Using GRASS GIS to analyze cell phone information from mission 080103

With the full benefit of hindsight, I took the information available from mission 080103 to examine how GIS (Geographic Information System) techiniques could be used for planning purposes, had such tools been available to planners.


I am primarily using the GRASS GIS software, with miscellaneous tools from the GDAL library to process source data such as USGS Digital Elevation Models (DEM) and USGS Digital Raster Graphics (DRG, topo maps). I have a DVD-ROM of all the DEM and DRG files for all of New Mexico. I can legally redistribute that data, or it can be purchased from GeoCommunity.

Information available

Plotting the cell phone data

The primary trick to plotting the cell phone data is getting latitude and longitude coordinates for the two cell towers. Verizon provided one, and I looked up the second using a postal address geocoder and the US Census TIGER/LINE data for Santa Fe County. The Census data is notoriously bad, but gives a reasonable guess at the location of 222 East Marcy Avenue as 35.688295N by 105.934948W. [A few days later I learned of a web site (, that allows lookups of tower sites, and confirms the coordinates to within a few ten-thousandths of a degree.]

The graphic below shows the data from 222 East Marcy, plotted as an approximate circular arc of radius 8.8 miles, but smeared to assume a +/- 0.2 mile uncertainty in the measurement (just a number obtained through rectal extraction.) The large grey rectangles are the outlines of the Aspen Basin and McClure Reservoir quads, which would be unreadable at this scale. The assumption is a rough beamwidth of 90 degrees centered on a bearing of 45 degrees true.

This wedge is the result of a handful of GRASS commands which I have put together in a script to make it easy to do. Basically it boils down to these operations:

The result of those operations is the red area outlined. My script makes this a single operation I call a 'buffer wedge' -- it just does all those steps under the hood.

Applying the "buffer wedge" operation to the second cell tower data gives the picture below.

At this point the figure is a little hard to read, so we apply an overlap operator using the GRASS function "v.overlay." The figure below shows in green the area covered by both of the "wedges" of cell phone uncertainty. Using two simple GRASS functions ('v.db.addcol' and '') we can compute the area of the overlap, which turns out to be a bit less than 1.3 square miles.

At this point, we don't need the wedges anymore, so I redraw the screen without them, using only the overlap polygon. This time I draw them over the two topo maps, but we're still zoomed out too far to see any real detail.

The final piece of the puzzle is the subject's claim that his watch says he's at 11,900 feet. Since the weather has been so variable and he is unlikely to have recalibrated his altimeter after being caught in the storm, let's just say that means his altitude is above 11,000 feet. We can use the GRASS functions "" and "r.mapcalc" to compute all the points in the map that meet all the following criteria:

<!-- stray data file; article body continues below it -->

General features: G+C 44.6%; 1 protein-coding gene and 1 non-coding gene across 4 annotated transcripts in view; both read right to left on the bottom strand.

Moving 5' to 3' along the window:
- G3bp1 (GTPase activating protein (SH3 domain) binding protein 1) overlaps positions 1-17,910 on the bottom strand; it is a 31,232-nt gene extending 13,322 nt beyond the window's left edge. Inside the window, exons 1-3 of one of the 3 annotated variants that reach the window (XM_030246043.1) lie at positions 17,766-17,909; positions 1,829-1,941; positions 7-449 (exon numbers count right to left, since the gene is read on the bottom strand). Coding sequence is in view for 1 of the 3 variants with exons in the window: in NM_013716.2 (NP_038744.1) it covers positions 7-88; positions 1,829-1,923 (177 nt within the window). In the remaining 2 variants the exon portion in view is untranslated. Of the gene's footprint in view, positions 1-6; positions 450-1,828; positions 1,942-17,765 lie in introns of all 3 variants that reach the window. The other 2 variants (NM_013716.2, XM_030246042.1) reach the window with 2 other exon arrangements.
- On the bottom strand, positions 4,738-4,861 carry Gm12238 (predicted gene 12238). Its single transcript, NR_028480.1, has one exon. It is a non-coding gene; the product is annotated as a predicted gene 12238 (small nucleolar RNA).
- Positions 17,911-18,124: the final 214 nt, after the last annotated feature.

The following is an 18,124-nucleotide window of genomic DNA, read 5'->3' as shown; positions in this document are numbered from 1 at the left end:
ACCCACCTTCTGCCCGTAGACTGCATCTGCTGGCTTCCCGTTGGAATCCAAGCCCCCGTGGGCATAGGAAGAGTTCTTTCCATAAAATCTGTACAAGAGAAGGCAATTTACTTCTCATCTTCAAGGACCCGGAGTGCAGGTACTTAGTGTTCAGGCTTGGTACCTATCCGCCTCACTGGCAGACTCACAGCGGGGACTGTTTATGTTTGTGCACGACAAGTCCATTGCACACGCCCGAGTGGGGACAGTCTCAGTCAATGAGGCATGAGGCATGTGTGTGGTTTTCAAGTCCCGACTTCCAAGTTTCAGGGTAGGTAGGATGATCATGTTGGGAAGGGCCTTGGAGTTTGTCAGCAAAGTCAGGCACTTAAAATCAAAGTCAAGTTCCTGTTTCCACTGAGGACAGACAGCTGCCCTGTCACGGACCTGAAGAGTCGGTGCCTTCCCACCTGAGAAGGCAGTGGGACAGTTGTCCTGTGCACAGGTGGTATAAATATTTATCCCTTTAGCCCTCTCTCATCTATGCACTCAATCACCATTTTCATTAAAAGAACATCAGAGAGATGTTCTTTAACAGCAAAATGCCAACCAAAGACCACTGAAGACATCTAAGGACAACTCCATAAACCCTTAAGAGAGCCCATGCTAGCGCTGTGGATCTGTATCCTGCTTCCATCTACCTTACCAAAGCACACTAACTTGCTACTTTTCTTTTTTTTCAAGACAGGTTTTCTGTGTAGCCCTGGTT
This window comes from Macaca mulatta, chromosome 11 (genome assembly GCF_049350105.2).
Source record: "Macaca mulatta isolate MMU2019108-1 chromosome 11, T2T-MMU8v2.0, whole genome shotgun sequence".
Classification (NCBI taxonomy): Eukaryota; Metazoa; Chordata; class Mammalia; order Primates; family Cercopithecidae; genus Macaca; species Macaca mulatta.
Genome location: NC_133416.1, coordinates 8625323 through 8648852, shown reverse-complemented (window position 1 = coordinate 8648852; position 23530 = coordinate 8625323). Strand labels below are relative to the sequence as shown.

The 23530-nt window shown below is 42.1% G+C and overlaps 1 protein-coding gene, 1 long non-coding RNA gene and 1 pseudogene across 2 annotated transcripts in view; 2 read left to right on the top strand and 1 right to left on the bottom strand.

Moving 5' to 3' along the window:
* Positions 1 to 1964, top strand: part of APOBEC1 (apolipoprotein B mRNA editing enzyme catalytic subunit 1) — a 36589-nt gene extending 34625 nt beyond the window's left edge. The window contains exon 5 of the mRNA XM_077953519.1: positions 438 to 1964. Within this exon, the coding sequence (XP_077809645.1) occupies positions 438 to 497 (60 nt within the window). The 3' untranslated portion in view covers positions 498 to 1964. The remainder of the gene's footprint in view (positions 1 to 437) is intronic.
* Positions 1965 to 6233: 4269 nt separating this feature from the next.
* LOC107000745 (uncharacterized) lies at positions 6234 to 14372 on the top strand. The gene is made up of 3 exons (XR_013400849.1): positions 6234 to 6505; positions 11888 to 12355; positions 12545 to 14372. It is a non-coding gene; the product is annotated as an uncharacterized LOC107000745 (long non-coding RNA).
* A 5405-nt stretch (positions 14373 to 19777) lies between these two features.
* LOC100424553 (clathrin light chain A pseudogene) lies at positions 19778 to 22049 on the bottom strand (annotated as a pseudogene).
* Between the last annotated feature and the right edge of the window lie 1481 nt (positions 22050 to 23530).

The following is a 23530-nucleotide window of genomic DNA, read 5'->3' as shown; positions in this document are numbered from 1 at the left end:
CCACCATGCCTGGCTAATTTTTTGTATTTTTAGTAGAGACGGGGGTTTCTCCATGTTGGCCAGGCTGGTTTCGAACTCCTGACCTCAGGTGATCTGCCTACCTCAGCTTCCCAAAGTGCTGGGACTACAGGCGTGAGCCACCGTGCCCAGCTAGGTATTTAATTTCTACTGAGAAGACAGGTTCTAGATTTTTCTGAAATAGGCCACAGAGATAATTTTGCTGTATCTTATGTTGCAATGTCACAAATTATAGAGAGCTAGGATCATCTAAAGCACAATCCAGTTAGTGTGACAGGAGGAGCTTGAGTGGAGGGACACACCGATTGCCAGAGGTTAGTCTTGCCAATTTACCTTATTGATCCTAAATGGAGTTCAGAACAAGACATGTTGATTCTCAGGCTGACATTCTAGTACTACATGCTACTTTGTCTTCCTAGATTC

We combine these two requirements with a messy, but relatively straightforward set of instructions to r.mapcalc that pretty much correspond to the words written in the list above. This produces us a raster with 1 only in the places where both criteria are met, and null outside.

This turns out to be a very restrictive pair of criteria, the results of which are shown by the magenta area in the figure below:

This raster can be turned back into a vector with one command, too, The result is a search area we can plot on a map as a boundary. We can also use the "v.db.addcol" and "" functions again to compute its area, which turns out to be 0.08 square miles.

Note that the actual location of the subject is plotted on this final image.

The entire thing can then be packaged up into a PDF map for printing, although making this pretty is more time consuming than it should be. The GRASS function used is, and one constructs an input file for it such as this one, which produced a postscript file to be converted to this PDF file.

Further refinements possible

One thing I did not do is to compute from the cell phone tower locations the points on the mountain that have line-of-sight to the towers. The very fact that the towers heard the call at all could severely reduce the probability that the subjects were calling from a location below the horizon as viewed from the top of the tower. This is also a relatively simple calculation in GRASS which has a function called "r.los" that will compute all the locations that have line-of-sight to a chosen location, given a digital elevation model and the height of the observer above the ground at that location. (This is also useful for producing truncated maps of what can be seen when standing at a given location.)


With a little preparation, it is well within the capabilities of a free GIS tool to combine the information available on mission 080103 to construct a reasonable search area that fits it in an operationally reasonable way. The area it pinpoints is small enough to justify tossing a small number of resources there even if "common knowledge" overwhemlingly pushes the search into what is considered more likely areas.

Obviously, using these tools would require that planning section have access to a technical specialist familiar with them. But these tools are freely available and far more powerful than the commercial "mapping programs" that are common in SAR base. I highly recommend that SAR managers cultivate a pool of GIS-savvy volunteers to assist with planning.